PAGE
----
Why Housing Policy Is Missing the Mark
Every nation and community – developed or emerging – face the challenge of attending to basic needs of society. This can be most obvious in when addressing housing regardless of economic levels. Many forces are at play when addressing housing policies; from affordability, green initiatives, urbanization, and financing, to infrastructure, public safety, economic viability and regulations. To address the requirements for housing, it is best to consider what makes communities sustainable. Recent failures in the capital markets have made it clear that the state of housing policy throughout the world is mired by the lack of vision and planning necessary to align all stakeholders.
The policy paradigm for most countries must shift from fragmented public policies centered on housing as “roofs-over-heads” to a unified multi-stakeholder public policy centered on integrated and economically viable communities. All stakeholders must be aligned and armed with the same information, objectives, common language, and vision to achieve a vision that meets the desired outcomes.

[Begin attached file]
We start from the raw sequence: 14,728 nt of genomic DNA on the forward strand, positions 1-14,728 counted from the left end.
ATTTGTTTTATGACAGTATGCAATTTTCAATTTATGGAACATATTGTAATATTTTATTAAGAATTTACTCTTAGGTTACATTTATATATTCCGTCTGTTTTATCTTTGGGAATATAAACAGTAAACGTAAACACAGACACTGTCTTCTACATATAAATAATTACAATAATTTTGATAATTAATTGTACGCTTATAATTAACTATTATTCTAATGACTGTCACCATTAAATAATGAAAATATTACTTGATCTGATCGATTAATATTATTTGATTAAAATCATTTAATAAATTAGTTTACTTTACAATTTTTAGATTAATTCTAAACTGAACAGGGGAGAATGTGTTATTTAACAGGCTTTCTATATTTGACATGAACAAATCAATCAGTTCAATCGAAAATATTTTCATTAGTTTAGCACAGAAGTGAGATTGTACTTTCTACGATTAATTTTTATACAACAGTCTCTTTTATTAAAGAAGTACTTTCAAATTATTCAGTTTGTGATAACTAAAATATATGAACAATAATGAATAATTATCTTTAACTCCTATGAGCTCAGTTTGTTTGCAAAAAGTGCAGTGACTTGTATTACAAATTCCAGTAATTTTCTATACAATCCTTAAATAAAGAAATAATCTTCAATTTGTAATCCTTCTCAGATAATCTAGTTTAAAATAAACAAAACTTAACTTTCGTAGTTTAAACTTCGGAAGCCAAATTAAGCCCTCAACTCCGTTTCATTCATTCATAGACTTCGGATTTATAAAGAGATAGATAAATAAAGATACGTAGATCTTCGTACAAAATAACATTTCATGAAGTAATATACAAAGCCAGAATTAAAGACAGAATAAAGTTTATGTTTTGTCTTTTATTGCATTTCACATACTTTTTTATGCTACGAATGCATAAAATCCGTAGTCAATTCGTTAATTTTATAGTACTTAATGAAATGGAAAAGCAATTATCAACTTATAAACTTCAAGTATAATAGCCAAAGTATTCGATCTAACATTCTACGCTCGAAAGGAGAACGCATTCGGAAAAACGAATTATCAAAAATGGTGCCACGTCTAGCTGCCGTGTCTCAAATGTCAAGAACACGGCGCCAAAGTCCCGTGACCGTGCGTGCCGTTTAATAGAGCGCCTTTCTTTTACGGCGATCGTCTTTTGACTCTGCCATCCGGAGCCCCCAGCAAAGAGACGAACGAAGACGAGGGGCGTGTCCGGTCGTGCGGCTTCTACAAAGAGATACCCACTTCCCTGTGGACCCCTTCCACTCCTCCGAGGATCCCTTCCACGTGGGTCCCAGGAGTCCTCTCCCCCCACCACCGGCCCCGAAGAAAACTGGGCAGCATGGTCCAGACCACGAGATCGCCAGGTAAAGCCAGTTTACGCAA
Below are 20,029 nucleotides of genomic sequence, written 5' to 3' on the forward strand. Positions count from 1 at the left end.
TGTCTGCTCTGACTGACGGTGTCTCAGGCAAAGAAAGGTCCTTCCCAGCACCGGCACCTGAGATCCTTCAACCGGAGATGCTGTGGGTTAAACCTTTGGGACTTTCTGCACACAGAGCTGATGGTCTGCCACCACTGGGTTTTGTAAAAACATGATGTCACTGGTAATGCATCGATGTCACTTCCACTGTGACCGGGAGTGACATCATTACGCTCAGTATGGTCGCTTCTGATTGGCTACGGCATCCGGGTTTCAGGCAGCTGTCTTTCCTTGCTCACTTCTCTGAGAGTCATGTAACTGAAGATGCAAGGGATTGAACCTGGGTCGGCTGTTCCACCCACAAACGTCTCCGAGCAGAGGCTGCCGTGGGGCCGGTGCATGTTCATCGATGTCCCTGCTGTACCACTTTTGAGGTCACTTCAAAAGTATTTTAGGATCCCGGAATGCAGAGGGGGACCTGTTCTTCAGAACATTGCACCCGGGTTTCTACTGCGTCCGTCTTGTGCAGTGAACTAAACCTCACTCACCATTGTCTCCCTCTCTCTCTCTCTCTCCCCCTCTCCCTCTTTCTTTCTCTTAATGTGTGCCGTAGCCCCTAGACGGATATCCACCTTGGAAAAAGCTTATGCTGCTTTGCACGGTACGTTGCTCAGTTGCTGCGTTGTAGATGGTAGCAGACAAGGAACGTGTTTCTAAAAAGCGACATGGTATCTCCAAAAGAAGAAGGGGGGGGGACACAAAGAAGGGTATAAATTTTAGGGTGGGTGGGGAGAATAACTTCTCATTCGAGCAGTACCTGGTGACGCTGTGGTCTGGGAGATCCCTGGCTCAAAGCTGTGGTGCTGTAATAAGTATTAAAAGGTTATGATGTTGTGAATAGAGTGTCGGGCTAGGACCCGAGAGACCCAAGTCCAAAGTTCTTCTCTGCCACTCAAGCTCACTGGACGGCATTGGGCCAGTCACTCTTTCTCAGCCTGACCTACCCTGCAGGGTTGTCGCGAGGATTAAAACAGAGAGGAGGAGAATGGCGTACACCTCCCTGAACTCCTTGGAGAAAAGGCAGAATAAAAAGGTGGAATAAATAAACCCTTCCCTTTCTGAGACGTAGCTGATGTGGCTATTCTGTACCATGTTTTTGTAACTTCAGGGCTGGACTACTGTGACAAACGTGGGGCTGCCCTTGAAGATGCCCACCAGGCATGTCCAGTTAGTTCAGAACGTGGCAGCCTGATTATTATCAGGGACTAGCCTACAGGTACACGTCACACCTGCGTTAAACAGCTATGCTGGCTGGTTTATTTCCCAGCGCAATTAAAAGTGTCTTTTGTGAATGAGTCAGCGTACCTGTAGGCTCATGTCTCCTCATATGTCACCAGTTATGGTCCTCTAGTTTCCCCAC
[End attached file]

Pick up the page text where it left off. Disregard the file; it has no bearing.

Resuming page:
For the past three years, DRC has researched issues effecting housing throughout the world and proposes common themes from both literature and observation. At a minimum, the new framework must emerge to include governance, economic, environmental, and social factors to align stakeholders. We call this framework the Sustainable and Viable Communities. (SVC) Sustainable and Viable Communities are defined as a community where real returns from income-producing entities sustain all community segments and housing is one component of community.
For more than two decades, housing related programs have not yielded expected results:
- Many organizations are trying to solve the same problems without a common vision or comprehensive plan
- Existing programs focus on “roofs-over-heads” to the exclusion of housing as part of the larger context of community
- Scaling successful programs have been nascent at best
- Financing driven by near term objectives are limiting the reach of capital and concentrating financial risks
Leaders need a new model – one that breaks the traditional barriers among stakeholders and promotes the collaboration and alignment among the public and private interests. Until this happens the housing sector with continue to falter, banks will miss the mark, markets will be under served and communities will languish.